There are more than a few options open to you if you have a rat problem, including live cage traps, lethal snap traps, poison, or calling in the professionals. Out of all of those methods, we would highly recommend either calling in the professionals, or using lethal snap traps. Poison is out of the question, often causing more problems than it would ever solve, and also proving to be potentially very dangerous to animals and humans. You might want to save this animal's life by trapping it and releasing it, but all you're likely to do is offer it a long and painful death, usually at the hands of another animal.

Deterrents and repellents rarely work, so they are not an option we would recommend you consider.

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The humane option is often considered releasing a rat back into the wild. Let it go to its natural environment where it belongs and will thrive. This thinking evolved from the fact that so many people just are not comfortable killing another living creature, so will release a trapped rodent back outside. But what about studies that show that an overwhelming percentage of relocated rats don’t survive? Why is this? Read on and we will attempt to answer this.

Why relocated rats struggle

This might puzzle many people. The general impression of rats is that they are the consummate survival specialist, capable of living in any environment. After all, rats are found nearly everywhere all over the world. So why does a relocated rat rarely survive? 

The truth is actually very surprising. Rats have certain qualities that actually restrict them from surviving, let alone thriving, in a new environment. Did you know that most rats spend their entire life within the same environment, estate, or a home, they were born in? 

Rats are very, very territorial and they live, reproduce, and die in this environment, with the cycle continuing for subsequent generations. Rats are very intelligent and will discover their home range and will learn where to find food, water, and shelter. They learn where is safe and which places to avoid because of dangers or areas frequented by predators. After becoming accustomed to where to find this food, water, and shelter, being removed from the familiar environment, these survival mechanisms actually start working against a rat in a new environment.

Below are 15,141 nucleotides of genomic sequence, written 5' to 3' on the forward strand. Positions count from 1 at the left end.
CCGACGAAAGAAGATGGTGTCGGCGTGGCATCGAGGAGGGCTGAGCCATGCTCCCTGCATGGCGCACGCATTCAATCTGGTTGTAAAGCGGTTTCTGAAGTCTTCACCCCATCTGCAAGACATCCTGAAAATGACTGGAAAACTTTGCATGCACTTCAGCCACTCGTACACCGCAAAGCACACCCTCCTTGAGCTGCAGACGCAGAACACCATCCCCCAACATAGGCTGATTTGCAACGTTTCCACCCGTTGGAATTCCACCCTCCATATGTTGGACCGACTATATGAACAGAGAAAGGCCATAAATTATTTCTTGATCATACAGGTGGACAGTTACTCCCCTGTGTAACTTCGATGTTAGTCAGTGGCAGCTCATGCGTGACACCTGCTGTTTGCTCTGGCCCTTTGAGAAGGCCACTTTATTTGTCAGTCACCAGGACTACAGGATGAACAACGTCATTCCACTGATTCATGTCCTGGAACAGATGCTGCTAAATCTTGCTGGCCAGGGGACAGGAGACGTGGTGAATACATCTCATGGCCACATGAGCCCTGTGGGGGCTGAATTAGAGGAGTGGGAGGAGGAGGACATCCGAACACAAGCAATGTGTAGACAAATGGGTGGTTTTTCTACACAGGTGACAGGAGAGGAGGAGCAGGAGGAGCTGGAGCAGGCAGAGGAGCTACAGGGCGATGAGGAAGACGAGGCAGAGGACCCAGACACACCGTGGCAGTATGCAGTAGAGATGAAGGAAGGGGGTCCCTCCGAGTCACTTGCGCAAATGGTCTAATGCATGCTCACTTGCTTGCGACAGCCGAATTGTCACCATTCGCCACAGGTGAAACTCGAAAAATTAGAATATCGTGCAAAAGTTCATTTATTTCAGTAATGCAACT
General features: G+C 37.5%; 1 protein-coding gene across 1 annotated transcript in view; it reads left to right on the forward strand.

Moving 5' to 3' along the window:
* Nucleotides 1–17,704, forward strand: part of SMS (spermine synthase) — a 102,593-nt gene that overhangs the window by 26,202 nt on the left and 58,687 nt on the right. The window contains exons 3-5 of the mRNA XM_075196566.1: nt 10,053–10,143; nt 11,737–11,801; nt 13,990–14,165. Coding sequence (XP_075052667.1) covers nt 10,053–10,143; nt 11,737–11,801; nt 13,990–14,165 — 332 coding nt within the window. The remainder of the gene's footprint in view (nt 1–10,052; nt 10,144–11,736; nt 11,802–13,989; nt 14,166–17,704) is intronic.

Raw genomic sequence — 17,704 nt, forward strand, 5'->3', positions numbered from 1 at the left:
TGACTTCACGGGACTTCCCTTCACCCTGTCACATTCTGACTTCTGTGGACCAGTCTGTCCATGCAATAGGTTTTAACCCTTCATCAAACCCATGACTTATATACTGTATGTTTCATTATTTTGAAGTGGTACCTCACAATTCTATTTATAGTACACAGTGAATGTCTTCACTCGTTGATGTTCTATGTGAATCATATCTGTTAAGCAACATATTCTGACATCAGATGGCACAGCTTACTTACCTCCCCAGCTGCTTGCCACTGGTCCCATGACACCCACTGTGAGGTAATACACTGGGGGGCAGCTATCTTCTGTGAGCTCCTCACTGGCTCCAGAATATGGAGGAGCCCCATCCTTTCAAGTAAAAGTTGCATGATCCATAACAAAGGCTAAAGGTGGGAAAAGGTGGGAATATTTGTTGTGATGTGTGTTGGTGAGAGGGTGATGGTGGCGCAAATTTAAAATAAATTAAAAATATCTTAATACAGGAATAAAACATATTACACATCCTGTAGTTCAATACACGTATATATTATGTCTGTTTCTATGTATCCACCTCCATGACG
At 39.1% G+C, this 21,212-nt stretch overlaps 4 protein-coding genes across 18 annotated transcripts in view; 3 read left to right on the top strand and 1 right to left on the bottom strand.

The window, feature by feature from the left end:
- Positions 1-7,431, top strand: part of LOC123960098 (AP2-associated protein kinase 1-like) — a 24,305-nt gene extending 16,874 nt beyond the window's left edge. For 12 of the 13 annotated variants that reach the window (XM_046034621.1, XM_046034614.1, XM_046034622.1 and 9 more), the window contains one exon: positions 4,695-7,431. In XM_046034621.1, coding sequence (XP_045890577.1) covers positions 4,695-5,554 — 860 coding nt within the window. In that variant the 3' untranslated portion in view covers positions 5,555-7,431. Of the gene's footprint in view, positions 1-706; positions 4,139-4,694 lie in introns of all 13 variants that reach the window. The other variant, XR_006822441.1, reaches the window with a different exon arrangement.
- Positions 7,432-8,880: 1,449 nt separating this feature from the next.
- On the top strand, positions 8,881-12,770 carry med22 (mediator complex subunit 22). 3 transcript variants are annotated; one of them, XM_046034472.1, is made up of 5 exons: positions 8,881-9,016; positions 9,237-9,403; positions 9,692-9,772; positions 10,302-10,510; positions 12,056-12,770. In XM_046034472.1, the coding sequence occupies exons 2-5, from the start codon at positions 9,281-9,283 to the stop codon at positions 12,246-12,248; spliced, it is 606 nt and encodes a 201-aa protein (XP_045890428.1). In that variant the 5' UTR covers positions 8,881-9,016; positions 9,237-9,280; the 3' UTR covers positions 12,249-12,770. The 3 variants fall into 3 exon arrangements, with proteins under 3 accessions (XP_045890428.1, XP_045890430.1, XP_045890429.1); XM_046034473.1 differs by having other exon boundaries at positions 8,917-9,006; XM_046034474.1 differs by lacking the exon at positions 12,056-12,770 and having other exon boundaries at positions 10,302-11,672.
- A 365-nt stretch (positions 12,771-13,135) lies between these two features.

This means that they will struggle to find food, water, or shelter in an environment they don't know well. They have already learned where the essentials for survival are, and learning all this information from a new, strange environment, means that often relocated rats fall prey to predation, exposure, or die from starvation, as they cannot learn this information in time to survive their new environment. 

Another reason that rats do not do well in new environments is rat competition. Yes, rats are highly competitive creatures and live in strict hierarchies amongst their home group. Usually living in large groups, rats operate under dominance hierarchies. When food sources are plentiful, rats compete for the biggest piece of food that was found. Should you place a rat nearby to a completely different group of rats, your former housemate will have to battle with the rats that hold that territory and these fights for dominance can be fatal, or even leave a rat so traumatized that they no longer look after themselves and will starve to death on account of this trauma.